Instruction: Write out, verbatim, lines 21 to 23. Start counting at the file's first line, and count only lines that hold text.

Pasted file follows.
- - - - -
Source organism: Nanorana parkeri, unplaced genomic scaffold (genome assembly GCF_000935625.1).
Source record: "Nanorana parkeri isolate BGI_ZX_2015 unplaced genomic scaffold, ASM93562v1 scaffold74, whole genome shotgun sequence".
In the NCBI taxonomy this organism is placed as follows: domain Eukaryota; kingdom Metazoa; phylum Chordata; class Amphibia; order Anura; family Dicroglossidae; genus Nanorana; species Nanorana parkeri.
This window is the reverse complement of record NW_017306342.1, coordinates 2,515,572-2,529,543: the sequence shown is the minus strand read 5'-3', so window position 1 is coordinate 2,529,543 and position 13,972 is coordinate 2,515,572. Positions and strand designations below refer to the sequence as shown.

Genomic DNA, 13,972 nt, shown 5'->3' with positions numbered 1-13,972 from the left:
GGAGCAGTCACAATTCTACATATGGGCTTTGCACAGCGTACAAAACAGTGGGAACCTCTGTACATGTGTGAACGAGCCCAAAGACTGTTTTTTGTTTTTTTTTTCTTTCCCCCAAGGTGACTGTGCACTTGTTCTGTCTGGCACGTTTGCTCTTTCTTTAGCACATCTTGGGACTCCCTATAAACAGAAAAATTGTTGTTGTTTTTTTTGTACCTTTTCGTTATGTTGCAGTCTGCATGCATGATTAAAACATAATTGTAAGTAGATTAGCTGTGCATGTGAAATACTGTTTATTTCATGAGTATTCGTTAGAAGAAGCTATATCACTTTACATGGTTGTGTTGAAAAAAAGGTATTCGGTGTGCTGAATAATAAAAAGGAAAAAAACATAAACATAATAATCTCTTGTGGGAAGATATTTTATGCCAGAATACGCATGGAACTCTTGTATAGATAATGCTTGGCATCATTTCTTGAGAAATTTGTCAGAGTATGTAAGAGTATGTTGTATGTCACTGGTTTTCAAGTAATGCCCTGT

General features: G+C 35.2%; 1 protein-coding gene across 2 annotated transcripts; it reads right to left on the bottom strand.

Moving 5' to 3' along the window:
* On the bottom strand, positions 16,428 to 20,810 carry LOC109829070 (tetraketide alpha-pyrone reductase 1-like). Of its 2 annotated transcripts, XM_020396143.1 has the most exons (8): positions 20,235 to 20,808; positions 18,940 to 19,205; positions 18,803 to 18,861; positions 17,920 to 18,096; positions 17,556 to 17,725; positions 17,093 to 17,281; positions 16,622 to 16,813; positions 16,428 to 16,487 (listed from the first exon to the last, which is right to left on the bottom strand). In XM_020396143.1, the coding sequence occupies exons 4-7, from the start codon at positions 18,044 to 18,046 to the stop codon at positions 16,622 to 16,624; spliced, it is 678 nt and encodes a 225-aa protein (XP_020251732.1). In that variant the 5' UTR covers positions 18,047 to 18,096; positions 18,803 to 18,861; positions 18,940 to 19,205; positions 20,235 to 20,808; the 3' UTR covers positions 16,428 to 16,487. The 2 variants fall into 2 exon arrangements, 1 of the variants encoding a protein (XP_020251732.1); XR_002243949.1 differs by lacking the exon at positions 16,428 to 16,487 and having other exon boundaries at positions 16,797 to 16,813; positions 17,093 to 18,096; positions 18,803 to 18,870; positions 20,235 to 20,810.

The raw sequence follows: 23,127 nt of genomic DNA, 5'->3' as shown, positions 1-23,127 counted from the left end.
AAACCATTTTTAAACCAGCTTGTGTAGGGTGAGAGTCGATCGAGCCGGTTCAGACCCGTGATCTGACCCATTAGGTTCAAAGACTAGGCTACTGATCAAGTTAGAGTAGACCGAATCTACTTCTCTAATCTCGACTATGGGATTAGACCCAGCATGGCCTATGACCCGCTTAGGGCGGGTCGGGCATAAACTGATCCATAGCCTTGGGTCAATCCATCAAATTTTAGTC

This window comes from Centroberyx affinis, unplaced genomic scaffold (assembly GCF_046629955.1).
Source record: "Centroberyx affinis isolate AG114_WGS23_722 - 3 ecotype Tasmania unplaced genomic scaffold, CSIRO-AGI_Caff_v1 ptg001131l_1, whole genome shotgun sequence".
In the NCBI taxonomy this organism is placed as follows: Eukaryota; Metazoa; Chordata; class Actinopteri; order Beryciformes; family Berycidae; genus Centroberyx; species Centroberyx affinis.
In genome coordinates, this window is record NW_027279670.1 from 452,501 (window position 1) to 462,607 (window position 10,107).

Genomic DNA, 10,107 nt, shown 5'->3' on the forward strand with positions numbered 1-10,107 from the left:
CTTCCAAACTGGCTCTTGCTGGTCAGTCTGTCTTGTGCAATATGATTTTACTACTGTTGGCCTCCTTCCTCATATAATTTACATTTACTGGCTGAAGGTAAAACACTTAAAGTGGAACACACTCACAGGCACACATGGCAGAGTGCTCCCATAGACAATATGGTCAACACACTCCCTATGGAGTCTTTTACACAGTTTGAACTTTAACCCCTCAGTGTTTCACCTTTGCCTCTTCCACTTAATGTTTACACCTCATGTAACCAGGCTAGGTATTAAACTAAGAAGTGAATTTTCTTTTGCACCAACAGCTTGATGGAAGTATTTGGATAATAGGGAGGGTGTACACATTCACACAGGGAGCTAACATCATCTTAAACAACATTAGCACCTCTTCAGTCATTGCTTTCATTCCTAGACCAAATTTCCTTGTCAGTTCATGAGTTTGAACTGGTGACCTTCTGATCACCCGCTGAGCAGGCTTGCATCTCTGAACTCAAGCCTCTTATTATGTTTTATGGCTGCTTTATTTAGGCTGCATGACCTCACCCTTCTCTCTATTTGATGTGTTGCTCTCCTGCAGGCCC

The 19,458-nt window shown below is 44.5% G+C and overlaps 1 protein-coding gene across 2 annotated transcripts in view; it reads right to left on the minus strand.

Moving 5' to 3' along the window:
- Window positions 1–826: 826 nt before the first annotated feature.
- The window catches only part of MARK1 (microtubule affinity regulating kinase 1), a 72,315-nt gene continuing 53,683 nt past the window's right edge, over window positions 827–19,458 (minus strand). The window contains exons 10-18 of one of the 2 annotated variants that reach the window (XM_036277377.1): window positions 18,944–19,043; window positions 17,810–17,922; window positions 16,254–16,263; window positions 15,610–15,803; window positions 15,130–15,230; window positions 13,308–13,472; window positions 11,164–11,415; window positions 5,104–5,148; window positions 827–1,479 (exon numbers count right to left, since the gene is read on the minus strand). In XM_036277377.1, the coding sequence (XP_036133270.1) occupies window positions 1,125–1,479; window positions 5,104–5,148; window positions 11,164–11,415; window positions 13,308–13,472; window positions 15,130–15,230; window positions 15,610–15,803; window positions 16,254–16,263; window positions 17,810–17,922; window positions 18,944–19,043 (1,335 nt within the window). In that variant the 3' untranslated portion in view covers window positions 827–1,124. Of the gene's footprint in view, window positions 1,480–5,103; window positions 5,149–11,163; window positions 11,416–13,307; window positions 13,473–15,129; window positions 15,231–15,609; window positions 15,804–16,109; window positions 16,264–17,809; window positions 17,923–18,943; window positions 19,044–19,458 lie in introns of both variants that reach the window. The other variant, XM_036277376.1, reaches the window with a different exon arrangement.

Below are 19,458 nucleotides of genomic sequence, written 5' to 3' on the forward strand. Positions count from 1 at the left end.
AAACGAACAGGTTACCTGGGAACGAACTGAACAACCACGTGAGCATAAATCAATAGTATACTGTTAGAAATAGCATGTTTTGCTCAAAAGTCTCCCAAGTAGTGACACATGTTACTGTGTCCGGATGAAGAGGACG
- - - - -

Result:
- The window catches only part of MARK1 (microtubule affinity regulating kinase 1), a 72,315-nt gene continuing 53,683 nt past the window's right edge, over window positions 827–19,458 (minus strand). The window contains exons 10-18 of one of the 2 annotated variants that reach the window (XM_036277377.1): window positions 18,944–19,043; window positions 17,810–17,922; window positions 16,254–16,263; window positions 15,610–15,803; window positions 15,130–15,230; window positions 13,308–13,472; window positions 11,164–11,415; window positions 5,104–5,148; window positions 827–1,479 (exon numbers count right to left, since the gene is read on the minus strand). In XM_036277377.1, the coding sequence (XP_036133270.1) occupies window positions 1,125–1,479; window positions 5,104–5,148; window positions 11,164–11,415; window positions 13,308–13,472; window positions 15,130–15,230; window positions 15,610–15,803; window positions 16,254–16,263; window positions 17,810–17,922; window positions 18,944–19,043 (1,335 nt within the window). In that variant the 3' untranslated portion in view covers window positions 827–1,124. Of the gene's footprint in view, window positions 1,480–5,103; window positions 5,149–11,163; window positions 11,416–13,307; window positions 13,473–15,129; window positions 15,231–15,609; window positions 15,804–16,109; window positions 16,264–17,809; window positions 17,923–18,943; window positions 19,044–19,458 lie in introns of both variants that reach the window. The other variant, XM_036277376.1, reaches the window with a different exon arrangement.

Below are 19,458 nucleotides of genomic sequence, written 5' to 3' on the forward strand. Positions count from 1 at the left end.
AAACGAACAGGTTACCTGGGAACGAACTGAACAACCACGTGAGCATAAATCAATAGTATACTGTTAGAAATAGCATGTTTTGCTCAAAAGTCTCCCAAGTAGTGACACATGTTACTGTGTCCGGATGAAGAGGACG